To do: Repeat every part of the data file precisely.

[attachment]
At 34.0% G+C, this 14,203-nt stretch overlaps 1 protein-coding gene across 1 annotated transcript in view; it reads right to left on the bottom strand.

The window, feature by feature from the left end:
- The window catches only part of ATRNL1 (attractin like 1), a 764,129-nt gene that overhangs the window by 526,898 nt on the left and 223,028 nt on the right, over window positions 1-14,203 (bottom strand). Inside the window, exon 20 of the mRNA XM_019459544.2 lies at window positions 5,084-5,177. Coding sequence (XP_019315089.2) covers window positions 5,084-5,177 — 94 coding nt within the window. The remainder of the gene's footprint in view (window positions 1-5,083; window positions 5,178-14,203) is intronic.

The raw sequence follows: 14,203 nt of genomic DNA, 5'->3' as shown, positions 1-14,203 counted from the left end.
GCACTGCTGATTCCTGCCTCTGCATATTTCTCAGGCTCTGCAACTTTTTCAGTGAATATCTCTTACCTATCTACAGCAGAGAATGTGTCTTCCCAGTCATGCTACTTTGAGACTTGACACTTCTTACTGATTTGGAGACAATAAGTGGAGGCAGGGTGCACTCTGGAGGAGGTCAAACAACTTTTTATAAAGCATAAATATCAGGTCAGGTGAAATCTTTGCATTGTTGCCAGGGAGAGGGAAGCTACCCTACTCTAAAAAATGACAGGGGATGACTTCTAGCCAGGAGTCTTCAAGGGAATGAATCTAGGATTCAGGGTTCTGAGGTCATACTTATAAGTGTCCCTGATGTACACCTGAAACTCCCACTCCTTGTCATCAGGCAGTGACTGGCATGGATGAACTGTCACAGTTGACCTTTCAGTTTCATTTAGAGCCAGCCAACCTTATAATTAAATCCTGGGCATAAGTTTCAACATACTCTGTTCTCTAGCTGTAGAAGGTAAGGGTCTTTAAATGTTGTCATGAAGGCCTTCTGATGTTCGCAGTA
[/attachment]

At 34.0% G+C, this 14,203-nt stretch overlaps 1 protein-coding gene across 1 annotated transcript in view; it reads right to left on the bottom strand.

The window, feature by feature from the left end:
- The window catches only part of ATRNL1 (attractin like 1), a 764,129-nt gene that overhangs the window by 526,898 nt on the left and 223,028 nt on the right, over window positions 1-14,203 (bottom strand). Inside the window, exon 20 of the mRNA XM_019459544.2 lies at window positions 5,084-5,177. Coding sequence (XP_019315089.2) covers window positions 5,084-5,177 — 94 coding nt within the window. The remainder of the gene's footprint in view (window positions 1-5,083; window positions 5,178-14,203) is intronic.

The raw sequence follows: 14,203 nt of genomic DNA, 5'->3' as shown, positions 1-14,203 counted from the left end.
GCACTGCTGATTCCTGCCTCTGCATATTTCTCAGGCTCTGCAACTTTTTCAGTGAATATCTCTTACCTATCTACAGCAGAGAATGTGTCTTCCCAGTCATGCTACTTTGAGACTTGACACTTCTTACTGATTTGGAGACAATAAGTGGAGGCAGGGTGCACTCTGGAGGAGGTCAAACAACTTTTTATAAAGCATAAATATCAGGTCAGGTGAAATCTTTGCATTGTTGCCAGGGAGAGGGAAGCTACCCTACTCTAAAAAATGACAGGGGATGACTTCTAGCCAGGAGTCTTCAAGGGAATGAATCTAGGATTCAGGGTTCTGAGGTCATACTTATAAGTGTCCCTGATGTACACCTGAAACTCCCACTCCTTGTCATCAGGCAGTGACTGGCATGGATGAACTGTCACAGTTGACCTTTCAGTTTCATTTAGAGCCAGCCAACCTTATAATTAAATCCTGGGCATAAGTTTCAACATACTCTGTTCTCTAGCTGTAGAAGGTAAGGGTCTTTAAATGTTGTCATGAAGGCCTTCTGATGTTCGCAGTA